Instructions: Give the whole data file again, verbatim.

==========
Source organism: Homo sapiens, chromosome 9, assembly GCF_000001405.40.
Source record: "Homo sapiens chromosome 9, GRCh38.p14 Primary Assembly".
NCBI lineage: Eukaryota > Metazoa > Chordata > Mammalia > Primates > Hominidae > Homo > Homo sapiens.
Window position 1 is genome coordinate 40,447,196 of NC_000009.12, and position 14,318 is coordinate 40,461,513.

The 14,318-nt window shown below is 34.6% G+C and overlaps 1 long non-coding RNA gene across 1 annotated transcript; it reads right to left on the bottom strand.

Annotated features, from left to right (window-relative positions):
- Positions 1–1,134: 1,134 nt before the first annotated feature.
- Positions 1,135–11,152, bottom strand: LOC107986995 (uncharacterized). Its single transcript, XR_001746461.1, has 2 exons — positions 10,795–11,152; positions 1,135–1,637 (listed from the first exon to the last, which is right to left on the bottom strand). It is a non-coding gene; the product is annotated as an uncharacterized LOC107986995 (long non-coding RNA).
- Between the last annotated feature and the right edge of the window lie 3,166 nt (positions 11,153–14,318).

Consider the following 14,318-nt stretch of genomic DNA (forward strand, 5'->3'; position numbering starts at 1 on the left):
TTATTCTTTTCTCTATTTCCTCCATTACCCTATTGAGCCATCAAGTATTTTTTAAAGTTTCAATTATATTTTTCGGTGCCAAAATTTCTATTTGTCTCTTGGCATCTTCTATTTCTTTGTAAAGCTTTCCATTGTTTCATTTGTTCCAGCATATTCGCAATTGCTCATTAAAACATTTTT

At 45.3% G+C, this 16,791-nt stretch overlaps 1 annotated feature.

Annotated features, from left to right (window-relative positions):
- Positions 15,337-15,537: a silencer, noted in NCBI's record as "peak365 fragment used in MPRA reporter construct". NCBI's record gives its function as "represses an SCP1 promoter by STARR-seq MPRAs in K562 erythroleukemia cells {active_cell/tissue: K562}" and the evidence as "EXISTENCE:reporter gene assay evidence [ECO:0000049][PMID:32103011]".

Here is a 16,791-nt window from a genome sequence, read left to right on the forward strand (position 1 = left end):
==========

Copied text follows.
Source organism: Homo sapiens, chromosome 9, assembly GCF_000001405.40.
Source record: "Homo sapiens chromosome 9, GRCh38.p14 Primary Assembly".
NCBI lineage: Eukaryota > Metazoa > Chordata > Mammalia > Primates > Hominidae > Homo > Homo sapiens.
Window position 1 is genome coordinate 40,447,196 of NC_000009.12, and position 14,318 is coordinate 40,461,513.

The 14,318-nt window shown below is 34.6% G+C and overlaps 1 long non-coding RNA gene across 1 annotated transcript; it reads right to left on the bottom strand.

Annotated features, from left to right (window-relative positions):
- Positions 1–1,134: 1,134 nt before the first annotated feature.
- Positions 1,135–11,152, bottom strand: LOC107986995 (uncharacterized). Its single transcript, XR_001746461.1, has 2 exons — positions 10,795–11,152; positions 1,135–1,637 (listed from the first exon to the last, which is right to left on the bottom strand). It is a non-coding gene; the product is annotated as an uncharacterized LOC107986995 (long non-coding RNA).
- Between the last annotated feature and the right edge of the window lie 3,166 nt (positions 11,153–14,318).

Consider the following 14,318-nt stretch of genomic DNA (forward strand, 5'->3'; position numbering starts at 1 on the left):
TTATTCTTTTCTCTATTTCCTCCATTACCCTATTGAGCCATCAAGTATTTTTTAAAGTTTCAATTATATTTTTCGGTGCCAAAATTTCTATTTGTCTCTTGGCATCTTCTATTTCTTTGTAAAGCTTTCCATTGTTTCATTTGTTCCAGCATATTCGCAATTGCTCATTAAAACATTTTT

At 45.3% G+C, this 16,791-nt stretch overlaps 1 annotated feature.

Annotated features, from left to right (window-relative positions):
- Positions 15,337-15,537: a silencer, noted in NCBI's record as "peak365 fragment used in MPRA reporter construct". NCBI's record gives its function as "represses an SCP1 promoter by STARR-seq MPRAs in K562 erythroleukemia cells {active_cell/tissue: K562}" and the evidence as "EXISTENCE:reporter gene assay evidence [ECO:0000049][PMID:32103011]".

Here is a 16,791-nt window from a genome sequence, read left to right on the forward strand (position 1 = left end):